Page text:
In a sense there’s nothing unusual about this journal.  One of the downsides of Open Access publishing is that it has become surprisingly easy for entrepreneurs on the fringes of academia to set up impressive-sounding titles and feed large numbers of articles into the system, but usually the matter stops there.  These articles may look impressive on their authors’ CVs but generally they don’t go much beyond there – rarely read and even more rarely cited.  Unfortunately, though, their inclusion in a relatively authoritative database (put out by a leading academic publisher) gives them an aura of credibilty that they do not deserve.  What is worse, the evidence for this is available from within Scopus itself.  Surely any single journal publishing this amount of material over such a wide range of topics should trigger a red flag at the very least.  It is sometimes falsely assumed that misrepresenting the nature of a publication in this way is illegal, but this is not the case.  Anyone can do more or less anything within the law, so what we then rely on are standards and ethics.  And to do this we need monitors and gatekeepers – not Google or Google Scholar infortunately but the academic community itself, reviewers, journal editors, publishers, scholarly societies, librarians and, last but definitely not least, databases. In this case they are letting us down badly.  No cheers for Elsevier, no stars for Scopus.


Bruce White

Science Librarian

4 responses to “Are our databases letting us down? A case study”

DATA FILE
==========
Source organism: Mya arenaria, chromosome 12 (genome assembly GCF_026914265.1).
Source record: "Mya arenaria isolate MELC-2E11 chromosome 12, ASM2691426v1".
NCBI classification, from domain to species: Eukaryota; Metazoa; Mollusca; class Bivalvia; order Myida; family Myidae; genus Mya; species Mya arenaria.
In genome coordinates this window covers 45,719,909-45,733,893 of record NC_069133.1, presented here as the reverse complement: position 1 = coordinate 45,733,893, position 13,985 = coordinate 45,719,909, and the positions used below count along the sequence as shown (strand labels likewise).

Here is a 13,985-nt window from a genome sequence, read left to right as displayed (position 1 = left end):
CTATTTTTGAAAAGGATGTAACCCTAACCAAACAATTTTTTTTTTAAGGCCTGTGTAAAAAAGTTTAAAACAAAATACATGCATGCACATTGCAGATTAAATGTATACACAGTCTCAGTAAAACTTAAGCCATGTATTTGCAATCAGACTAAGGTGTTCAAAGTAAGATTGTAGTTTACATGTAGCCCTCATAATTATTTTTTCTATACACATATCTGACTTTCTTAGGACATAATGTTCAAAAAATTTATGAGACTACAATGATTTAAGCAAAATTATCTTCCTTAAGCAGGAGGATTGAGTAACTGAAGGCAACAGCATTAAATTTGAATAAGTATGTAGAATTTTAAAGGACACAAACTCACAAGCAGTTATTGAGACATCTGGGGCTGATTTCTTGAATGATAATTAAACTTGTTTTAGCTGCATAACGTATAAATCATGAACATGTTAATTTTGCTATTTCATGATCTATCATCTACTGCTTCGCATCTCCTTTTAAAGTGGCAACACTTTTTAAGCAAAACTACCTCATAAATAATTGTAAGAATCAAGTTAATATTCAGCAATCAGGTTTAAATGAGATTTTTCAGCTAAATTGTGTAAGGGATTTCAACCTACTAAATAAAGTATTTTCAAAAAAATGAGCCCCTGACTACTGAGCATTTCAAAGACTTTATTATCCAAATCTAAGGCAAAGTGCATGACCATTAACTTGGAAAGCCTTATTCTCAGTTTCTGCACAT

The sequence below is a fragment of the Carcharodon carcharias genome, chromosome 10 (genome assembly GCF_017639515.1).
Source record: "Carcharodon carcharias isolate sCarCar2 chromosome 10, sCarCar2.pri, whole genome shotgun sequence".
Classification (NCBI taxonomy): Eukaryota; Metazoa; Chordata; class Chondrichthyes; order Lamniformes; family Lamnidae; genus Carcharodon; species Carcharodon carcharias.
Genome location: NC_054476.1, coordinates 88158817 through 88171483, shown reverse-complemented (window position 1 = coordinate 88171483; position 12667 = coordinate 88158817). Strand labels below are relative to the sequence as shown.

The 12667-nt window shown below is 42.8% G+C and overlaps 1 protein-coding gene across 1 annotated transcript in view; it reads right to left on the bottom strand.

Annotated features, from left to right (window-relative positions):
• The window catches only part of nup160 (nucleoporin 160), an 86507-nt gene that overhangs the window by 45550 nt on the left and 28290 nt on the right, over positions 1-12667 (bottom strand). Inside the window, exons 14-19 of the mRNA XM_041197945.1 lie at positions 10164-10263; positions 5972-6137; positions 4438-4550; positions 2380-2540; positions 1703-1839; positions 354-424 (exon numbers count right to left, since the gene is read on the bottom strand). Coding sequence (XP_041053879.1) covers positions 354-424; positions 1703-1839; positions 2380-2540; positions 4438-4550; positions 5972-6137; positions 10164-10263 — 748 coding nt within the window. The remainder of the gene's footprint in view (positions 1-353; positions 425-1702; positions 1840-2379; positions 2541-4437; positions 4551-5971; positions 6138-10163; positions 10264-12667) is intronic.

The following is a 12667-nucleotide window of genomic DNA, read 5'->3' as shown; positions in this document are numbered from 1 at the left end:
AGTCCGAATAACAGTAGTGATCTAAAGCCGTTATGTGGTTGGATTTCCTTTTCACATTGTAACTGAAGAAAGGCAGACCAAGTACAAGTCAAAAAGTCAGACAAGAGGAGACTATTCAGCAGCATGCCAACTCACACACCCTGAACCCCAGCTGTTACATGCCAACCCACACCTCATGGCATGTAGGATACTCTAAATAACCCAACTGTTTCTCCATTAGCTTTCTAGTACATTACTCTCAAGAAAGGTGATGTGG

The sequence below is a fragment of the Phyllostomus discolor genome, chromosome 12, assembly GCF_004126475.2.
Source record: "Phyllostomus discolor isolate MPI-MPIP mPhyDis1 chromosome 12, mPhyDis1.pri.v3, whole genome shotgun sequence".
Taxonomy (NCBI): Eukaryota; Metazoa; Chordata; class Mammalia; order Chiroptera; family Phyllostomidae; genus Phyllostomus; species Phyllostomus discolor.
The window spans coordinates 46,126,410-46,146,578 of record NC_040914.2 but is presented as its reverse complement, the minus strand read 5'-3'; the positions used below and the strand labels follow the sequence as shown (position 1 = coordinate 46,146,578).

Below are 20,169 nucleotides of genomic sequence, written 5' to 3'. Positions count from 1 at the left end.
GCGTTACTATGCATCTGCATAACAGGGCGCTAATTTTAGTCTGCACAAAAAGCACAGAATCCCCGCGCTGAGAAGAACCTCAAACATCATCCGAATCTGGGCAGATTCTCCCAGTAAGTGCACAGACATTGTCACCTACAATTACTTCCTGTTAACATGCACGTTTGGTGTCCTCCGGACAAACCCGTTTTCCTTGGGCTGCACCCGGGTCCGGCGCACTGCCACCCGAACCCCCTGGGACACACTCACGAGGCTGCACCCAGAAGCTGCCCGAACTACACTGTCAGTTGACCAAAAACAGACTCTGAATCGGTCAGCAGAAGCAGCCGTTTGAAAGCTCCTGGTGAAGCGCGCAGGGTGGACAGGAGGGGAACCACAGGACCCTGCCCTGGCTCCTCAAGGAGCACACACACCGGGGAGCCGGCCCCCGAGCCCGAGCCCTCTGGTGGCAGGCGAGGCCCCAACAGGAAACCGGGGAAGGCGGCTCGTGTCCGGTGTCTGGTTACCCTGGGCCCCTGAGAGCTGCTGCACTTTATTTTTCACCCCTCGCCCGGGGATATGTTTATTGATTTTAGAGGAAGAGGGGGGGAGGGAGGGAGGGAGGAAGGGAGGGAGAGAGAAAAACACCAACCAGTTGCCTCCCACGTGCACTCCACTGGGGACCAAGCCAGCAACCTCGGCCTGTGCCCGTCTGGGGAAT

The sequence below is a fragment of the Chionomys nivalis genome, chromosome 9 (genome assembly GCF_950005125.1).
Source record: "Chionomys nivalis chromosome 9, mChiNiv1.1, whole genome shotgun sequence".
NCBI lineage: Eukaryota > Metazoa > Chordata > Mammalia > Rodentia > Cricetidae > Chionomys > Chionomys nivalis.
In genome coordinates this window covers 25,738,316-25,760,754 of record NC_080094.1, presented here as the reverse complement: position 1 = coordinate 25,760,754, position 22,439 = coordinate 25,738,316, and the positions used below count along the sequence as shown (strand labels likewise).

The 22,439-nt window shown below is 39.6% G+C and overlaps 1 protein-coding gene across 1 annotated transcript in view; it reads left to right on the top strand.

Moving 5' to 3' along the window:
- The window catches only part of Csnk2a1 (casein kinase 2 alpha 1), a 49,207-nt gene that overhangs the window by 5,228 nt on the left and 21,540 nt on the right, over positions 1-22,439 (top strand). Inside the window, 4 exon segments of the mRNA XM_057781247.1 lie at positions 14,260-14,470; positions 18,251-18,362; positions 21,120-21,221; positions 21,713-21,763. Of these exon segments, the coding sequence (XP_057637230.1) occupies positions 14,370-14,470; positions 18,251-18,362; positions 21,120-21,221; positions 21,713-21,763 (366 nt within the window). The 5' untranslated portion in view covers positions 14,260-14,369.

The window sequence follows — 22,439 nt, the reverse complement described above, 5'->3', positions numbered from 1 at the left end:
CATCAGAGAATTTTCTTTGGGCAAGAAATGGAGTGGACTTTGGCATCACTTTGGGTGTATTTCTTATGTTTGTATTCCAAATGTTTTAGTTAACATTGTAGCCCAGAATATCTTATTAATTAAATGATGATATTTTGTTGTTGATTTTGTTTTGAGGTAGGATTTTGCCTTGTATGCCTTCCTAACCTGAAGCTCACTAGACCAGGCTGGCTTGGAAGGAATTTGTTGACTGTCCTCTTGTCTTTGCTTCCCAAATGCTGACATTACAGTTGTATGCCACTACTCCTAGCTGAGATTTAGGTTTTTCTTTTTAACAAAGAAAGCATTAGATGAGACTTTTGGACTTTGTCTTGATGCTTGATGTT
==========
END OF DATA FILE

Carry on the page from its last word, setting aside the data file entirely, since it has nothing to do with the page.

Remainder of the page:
1. Katherine Chisholm says:

    Very very interesting, not to mention depressing. It is disappointing given the large sums universities (through their libraries) pay for access to these databases. We librarians often describe Scopus as having a broad coverage compared to Web of Science’s more selective one, but there should be a difference between ‘broad’ and ‘undiscriminating’!

  2. Terry Bucknell says:

    Excellent detective work. I have contacted Scopus to ask them to stop indexing this journal, and I encourage others to do the same.

  3. Robin Hood says:

    I have long been indicating that several key issues of Elsevier itself make Elsevier predatory. Maybe now credence may be lent to those ideas. Science is in absolute crisis. When the hierarchical pyramid has been turned on its head and scientists appear at the bottom of the food chain, then something is seriously wrong. We are the fodder of serious and wide predation. Is a widespread boycott not the solution?

  4. brucewhite says:

    Terry – thanks for your comment and the acknowledgement. Actually it wasn’t really such a great feat of detection, if Elsevier/Scopus had an algorithm they easily could check on 1) journals with high publishing volumes, 2) supposedly “national” journals that bear no relation to their supposed nation and 3) journals with excessively generic coverage. I hope that Elsevier do stop indexing this journal and remove the existing content, but really it shouldn’t be down to us to point this out to them. Libraries pay a lot of money for Scopus, we shouldn’t have to quality check it as well.

    Robin – yes, Elsevier and other similar publishers are a cause of a lot of frustration to researchers and libraries. This is widely acknowledged but the situation seems to change only slowly. Frankly I think if a boycott was going to work it would have happened by now, and I’m personally a little skeptical about the prospects for radical change that would see the Maid Marian of research excellence freed from the clutches of the wicked sheriff and the robber barons. It would be nice to see her living instead with the merry men and women of Open Access, but they may find her rather high maintenance. In the meantime, we need to be constantly on the lookout for poachers and outlaws, as well as corrupt nobles and unscrupulous merchants. Happy hunting!

    Thanks for your comments!


Leave a Reply

Your email address will not be published. Required fields are marked *

    Search posts